Monday, December 15, 2008

DRAM to microprocessors

In 1983, at the dawn of the personal computer era, Intel's profits came under increased pressure from Japanese memory-chip manufacturers, and then-President Andy Grove drove the company into a focus on microprocessors. Grove described this transition in the book Only the Paranoid Survive. A key element of his plan was the notion, then considered radical, of becoming the single source for successors to the popular 8086 microprocessor.

Until then, manufacture of complex integrated circuits was not reliable enough for customers to depend on a single supplier, but Grove began producing processors in three geographically distinct factories, and ceased licensing the chip designs to competitors such as Zilog and AMD. When the PC industry boomed in the late 1980s and 1990s, Intel was one of the primary beneficiaries.

Monday, December 08, 2008

Pentium flaw

In June 1994, Intel engineers discovered a flaw in the floating-point math subsection of the Pentium microprocessor. Under certain data dependent conditions, low order bits of the result of floating-point division operations would be incorrect, an error that can quickly compound in floating-point operations to much larger errors in subsequent calculations. Intel corrected the error in a future chip revision, but nonetheless declined to disclose it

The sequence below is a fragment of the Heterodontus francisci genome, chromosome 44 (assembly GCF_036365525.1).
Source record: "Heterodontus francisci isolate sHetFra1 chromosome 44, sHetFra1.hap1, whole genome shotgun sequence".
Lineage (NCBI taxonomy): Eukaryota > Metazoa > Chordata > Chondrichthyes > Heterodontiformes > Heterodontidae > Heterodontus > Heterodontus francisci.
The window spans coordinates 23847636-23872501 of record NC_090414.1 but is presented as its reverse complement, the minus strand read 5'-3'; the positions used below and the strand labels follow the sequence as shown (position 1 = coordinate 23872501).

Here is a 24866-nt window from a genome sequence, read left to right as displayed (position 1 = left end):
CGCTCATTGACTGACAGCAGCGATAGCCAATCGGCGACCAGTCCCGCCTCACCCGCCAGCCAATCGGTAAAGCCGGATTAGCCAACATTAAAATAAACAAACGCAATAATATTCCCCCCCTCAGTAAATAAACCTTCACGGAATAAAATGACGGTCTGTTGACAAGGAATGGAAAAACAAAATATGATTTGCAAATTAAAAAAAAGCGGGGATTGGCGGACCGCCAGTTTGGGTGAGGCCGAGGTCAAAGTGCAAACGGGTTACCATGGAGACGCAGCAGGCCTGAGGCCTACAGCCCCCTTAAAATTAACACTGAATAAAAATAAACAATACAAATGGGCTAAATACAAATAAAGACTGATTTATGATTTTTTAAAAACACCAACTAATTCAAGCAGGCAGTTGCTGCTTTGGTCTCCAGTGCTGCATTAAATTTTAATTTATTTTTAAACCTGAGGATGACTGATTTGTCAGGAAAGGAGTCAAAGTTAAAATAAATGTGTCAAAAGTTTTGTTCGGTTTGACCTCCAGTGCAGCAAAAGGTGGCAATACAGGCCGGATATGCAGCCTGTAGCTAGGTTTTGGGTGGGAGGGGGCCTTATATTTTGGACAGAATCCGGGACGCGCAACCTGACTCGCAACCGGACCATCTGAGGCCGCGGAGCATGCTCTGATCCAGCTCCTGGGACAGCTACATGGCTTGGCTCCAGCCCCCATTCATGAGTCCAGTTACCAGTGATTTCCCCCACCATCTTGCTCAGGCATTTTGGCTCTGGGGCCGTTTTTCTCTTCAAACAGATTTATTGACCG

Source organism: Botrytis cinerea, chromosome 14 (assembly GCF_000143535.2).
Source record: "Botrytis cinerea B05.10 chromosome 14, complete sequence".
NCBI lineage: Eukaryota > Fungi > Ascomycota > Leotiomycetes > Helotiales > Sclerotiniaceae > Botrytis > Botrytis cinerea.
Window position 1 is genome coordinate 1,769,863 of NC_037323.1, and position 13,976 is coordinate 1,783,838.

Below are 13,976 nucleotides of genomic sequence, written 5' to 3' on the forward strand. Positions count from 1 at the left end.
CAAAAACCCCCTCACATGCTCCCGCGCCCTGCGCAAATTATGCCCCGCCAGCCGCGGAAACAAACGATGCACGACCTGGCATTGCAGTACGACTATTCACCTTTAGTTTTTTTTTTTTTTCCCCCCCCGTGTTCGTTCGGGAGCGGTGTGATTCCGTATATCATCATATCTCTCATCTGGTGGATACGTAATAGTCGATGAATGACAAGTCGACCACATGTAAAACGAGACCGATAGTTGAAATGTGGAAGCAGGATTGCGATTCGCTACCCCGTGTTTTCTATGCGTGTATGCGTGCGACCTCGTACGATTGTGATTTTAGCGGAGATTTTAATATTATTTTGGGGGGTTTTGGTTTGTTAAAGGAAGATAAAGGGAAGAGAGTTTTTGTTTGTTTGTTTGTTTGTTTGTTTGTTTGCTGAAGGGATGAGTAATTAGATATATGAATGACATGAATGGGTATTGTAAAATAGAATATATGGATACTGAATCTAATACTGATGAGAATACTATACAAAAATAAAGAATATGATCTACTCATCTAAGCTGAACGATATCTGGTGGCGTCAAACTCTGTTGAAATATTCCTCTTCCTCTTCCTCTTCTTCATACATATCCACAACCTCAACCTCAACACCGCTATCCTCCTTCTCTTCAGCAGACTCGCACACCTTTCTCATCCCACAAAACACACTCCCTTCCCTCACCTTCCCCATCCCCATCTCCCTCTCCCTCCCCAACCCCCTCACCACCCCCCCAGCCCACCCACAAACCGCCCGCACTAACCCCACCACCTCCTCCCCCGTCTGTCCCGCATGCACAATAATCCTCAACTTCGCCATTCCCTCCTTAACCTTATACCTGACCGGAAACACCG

In October 1994, Dr. Thomas Nicely, Professor of Mathematics at Lynchburg College independently discovered the bug, and upon receiving no response from his inquiry to Intel, on October 30 posted a message on the Internet. Word of the bug spread quickly on the Internet and then to the industry press. Because the bug was easy to replicate by an average user (there was a sequence of numbers one could enter into the OS calculator to show the error), Intel's statements that it was minor and "not even an erratum" were not accepted by many computer users. During Thanksgiving 1994, The New York Times ran a piece by journalist John Mark off spotlighting the error. Intel changed its position and offered to replace every chip, quickly putting in place a large end-user support organization. This resulted in a $500 million charge against Intel's 1994 revenue.

Ironically, the "Pentium flaw" incident, Intel's response to it, and the surrounding media coverage propelled Intel from being a technology supplier generally unknown to most computer users to a household name. Dovetailing with an up tick in the "Intel Inside" campaign, the episode is considered by some to have been a positive event for Intel, changing some of its business practices to be more end-user focused and generating substantial public awareness, while avoiding (for most users) a lasting negative impression.

Friday, November 07, 2008

Purely way in Croydon